SBC News

Writers Series Opens with Hallman's 'Devil'
September 25, 2006

The Sweet Briar College Writers Series kicks off Thursday, Oct. 5 with a devil of a reading from J.C. Hallman, SBC's Margaret Banister writer-in-residence. Hallman will read from his latest book, "The Devil is a Gentleman: Exploring America's Religious Fringe" at 8 p.m. in the Pannell Gallery.

The event is open to the public and admission is free.

Published in May by Random House, "The Devil is a Gentleman" follows Hallman on a coast-to-coast odyssey as he spends time with - and sometimes joins the ranks of - American fringe religious groups. At the first reading of the series, Hallman will read from the chapter of his book dealing with Satanists.

J.C. Hallman will read from his book "The Devil is a Gentleman" on Thursday, Oct. 5 at Sweet Briar.During 10 months of research, Hallman met fundamentalist Christian wrestlers and dog-breeding monks; he joined the Church of Scientology, trekked Druid circles and talked with members of UFO cults. When asked to describe his hairiest experience, however, the conversation goes straight to hell.

"The scariest moment was probably the first night I spent with the people from the Church of Satan," Hallman said, adding that his basement guest room was painted white and black and decorated with all sorts of satanic paraphernalia. "That was pretty creepy."

Hallman's quest was inspired by the 19th-century American philosopher William James' work "The Varieties of Religious Experience." In his book, James explores the religious fringe groups of his day and draws some conclusions through an idea called "pragmatic truth."

"Basically, [it's] the idea that truth is made," Hallman explained. "An idea's veracity should be judged by its effect on the world, so that if I say, 'I believe in space gods or space brothers' and that belief musters energy in me, makes me a more potent person in the world, makes life seem worth living to me, then maybe we ought to find a way to say: 'Fine, for you that's truth; that's a fact for you.' "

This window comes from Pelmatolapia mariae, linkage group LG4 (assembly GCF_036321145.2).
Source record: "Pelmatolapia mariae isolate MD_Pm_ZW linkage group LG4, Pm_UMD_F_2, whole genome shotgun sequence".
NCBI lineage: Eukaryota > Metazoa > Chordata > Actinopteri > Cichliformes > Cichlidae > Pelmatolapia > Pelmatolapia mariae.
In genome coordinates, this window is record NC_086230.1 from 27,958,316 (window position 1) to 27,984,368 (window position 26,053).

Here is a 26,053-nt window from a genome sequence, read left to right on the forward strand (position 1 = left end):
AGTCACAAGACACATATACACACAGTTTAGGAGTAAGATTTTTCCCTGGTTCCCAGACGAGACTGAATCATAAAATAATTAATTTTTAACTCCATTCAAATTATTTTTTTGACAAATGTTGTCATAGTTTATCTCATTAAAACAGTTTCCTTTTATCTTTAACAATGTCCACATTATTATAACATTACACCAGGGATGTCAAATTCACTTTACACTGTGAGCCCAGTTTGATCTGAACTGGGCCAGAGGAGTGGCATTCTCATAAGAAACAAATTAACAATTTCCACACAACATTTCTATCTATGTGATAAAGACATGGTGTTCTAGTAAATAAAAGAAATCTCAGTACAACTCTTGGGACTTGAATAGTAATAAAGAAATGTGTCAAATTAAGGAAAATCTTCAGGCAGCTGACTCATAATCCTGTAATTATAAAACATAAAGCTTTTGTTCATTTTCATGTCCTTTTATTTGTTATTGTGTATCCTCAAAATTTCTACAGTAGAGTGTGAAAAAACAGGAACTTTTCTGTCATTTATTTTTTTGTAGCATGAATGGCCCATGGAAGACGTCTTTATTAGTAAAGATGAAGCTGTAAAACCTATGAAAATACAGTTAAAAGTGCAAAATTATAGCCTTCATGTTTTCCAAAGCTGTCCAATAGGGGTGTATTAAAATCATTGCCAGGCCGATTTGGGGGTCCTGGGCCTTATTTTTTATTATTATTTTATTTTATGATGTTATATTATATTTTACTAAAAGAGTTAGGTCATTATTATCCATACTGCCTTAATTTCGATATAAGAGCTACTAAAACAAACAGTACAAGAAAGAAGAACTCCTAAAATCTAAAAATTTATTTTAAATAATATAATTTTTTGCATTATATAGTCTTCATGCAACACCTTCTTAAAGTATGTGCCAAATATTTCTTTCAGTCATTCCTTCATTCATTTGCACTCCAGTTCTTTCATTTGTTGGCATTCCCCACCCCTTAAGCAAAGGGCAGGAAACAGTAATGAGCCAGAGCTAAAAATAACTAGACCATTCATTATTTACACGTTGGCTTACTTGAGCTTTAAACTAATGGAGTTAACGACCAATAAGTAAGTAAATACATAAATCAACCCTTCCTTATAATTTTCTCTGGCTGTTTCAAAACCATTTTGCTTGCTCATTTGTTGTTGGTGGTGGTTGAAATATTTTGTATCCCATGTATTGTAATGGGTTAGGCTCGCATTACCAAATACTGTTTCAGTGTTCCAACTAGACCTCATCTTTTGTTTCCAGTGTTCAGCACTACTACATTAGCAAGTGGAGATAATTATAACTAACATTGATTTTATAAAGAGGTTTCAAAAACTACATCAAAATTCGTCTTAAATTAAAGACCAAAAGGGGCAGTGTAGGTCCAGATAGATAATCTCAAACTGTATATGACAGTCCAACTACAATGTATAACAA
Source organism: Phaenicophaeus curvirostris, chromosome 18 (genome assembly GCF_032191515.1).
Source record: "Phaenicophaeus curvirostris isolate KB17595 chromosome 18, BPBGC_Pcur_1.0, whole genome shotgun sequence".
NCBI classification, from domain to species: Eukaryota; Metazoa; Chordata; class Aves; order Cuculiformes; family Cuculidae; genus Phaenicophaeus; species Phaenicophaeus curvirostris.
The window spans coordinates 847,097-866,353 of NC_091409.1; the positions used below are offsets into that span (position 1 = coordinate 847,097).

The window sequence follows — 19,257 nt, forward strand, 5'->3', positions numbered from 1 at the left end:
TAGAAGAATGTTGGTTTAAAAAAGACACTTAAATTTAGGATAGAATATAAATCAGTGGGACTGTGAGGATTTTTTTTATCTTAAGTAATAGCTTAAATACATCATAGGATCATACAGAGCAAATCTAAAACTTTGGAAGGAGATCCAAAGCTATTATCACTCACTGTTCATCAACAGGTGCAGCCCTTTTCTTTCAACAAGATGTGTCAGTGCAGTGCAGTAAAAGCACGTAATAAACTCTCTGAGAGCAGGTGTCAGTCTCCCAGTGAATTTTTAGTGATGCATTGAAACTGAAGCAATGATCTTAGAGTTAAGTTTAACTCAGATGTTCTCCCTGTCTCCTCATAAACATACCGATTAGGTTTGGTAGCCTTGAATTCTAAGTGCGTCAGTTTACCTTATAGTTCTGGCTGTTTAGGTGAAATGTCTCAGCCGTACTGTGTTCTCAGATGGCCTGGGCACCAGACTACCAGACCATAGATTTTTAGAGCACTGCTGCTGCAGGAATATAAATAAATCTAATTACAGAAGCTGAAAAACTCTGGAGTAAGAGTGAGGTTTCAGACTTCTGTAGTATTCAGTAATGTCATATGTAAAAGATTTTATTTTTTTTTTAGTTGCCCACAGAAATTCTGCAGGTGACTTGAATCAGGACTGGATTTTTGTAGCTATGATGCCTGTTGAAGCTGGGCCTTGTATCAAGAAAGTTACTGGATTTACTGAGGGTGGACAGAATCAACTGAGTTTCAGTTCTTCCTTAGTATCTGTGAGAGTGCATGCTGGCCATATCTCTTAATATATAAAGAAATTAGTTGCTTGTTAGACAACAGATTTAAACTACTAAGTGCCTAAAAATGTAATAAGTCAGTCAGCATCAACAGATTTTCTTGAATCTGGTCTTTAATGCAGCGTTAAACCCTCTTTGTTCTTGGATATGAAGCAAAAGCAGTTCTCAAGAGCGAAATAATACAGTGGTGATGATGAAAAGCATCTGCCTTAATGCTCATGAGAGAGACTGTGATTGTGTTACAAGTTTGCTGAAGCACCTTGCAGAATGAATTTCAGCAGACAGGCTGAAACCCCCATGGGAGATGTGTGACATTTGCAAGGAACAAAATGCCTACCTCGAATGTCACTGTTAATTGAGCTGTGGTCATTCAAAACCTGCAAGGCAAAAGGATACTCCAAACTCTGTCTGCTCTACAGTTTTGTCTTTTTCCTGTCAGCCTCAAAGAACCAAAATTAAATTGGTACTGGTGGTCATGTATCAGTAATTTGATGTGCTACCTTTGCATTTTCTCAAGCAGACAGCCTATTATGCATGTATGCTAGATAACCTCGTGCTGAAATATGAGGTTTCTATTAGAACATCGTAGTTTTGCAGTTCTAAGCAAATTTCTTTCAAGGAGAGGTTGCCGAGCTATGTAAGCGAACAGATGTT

The Church of Satan - which ironically doesn't believe in the devil, according to Hallman - is a good example of this. "When the Satanists are using ritual to empower themselves, even when they don't believe in the object that they're claiming to worship, they're demonstrating something about [James'] idea of pragmatic truth," he said.

In "The Devil is a Gentleman," Hallman weaves the stories of his religious exploration with the biography and ideas of James. Along the way, he not only helps the reader understand these sometimes "crazy" and "whacked out" groups, he also learns some things about himself.

"I started out as kind of a typical academic, secular, intellectual skeptic," Hallman, a former Catholic, said. "But then you realize in the process of doing a book like this that even that is its own form of faith. Even secularism, even atheism is an unfalsifiable hypothesis so that you have a religion whether you want to or not."

That realization led Hallman back to "theological square one," although he confesses to having become a disciple of James. The experience also has made him a more forgiving person, an idea usually associated with religion. "That doesn't have to do with believing in God or the afterlife," Hallman said. "It just has to do with becoming a person who's able to accept others, whoever they are."

This past summer, Hallman was busy promoting his book. He traveled to Iowa City, Chicago, Philadelphia and New York for readings, and did numerous radio and online interviews, including one for the national radio show "Interfaith Voices."

Reviews of his book have been published on numerous Web sites and in the New York Times, Financial Times, San Francisco Chronicle, the St. Petersburg (Fla.) Times, and the North County Times of Escondido, Calif.

Poet Marie Howe will read at Sweet Briar on Thursday, Oct. 26. Photo by Marion Roth.Other events in the fall series include readings by poet Marie Howe on Thursday, Oct. 26 in the Wailes Lounge of the Florence Elston Inn and Conference Center and author Peter Manseau on Wednesday, Nov. 15 at the Pannell Gallery. Both readings will be held at 8 p.m., and admission is free.

Howe is the author of "The Good Thief," which was selected by Margaret Atwood for the National Poetry Series. Her poems have appeared in "The New Yorker," "The Atlantic" and "New England Review," among others. She has received Guggenheim and National Endowment for the Arts fellowships and teaches at Sarah Lawrence College.

Formerly of Charlottesville, Manseau is the author of "Vows: The Story of a Priest, a Nun, and Their Son" and co-author of "Killing the Buddha: A Heretic's Bible." Praised as "seductively well written" by Publishers Weekly, the memoir "Vows" tells the story of Manseau's family - his father is a censured Catholic priest who refuses to resign his ordination and his mother, a former nun.

Author Peter Manseau will read at Sweet Briar on Wednesday, Nov. 15. Photo by J. Varsoke.For more information on the fall writers series, contact Hallman at or (434) 381-6181.

- By Suzanne Ramsey, SBC staff writer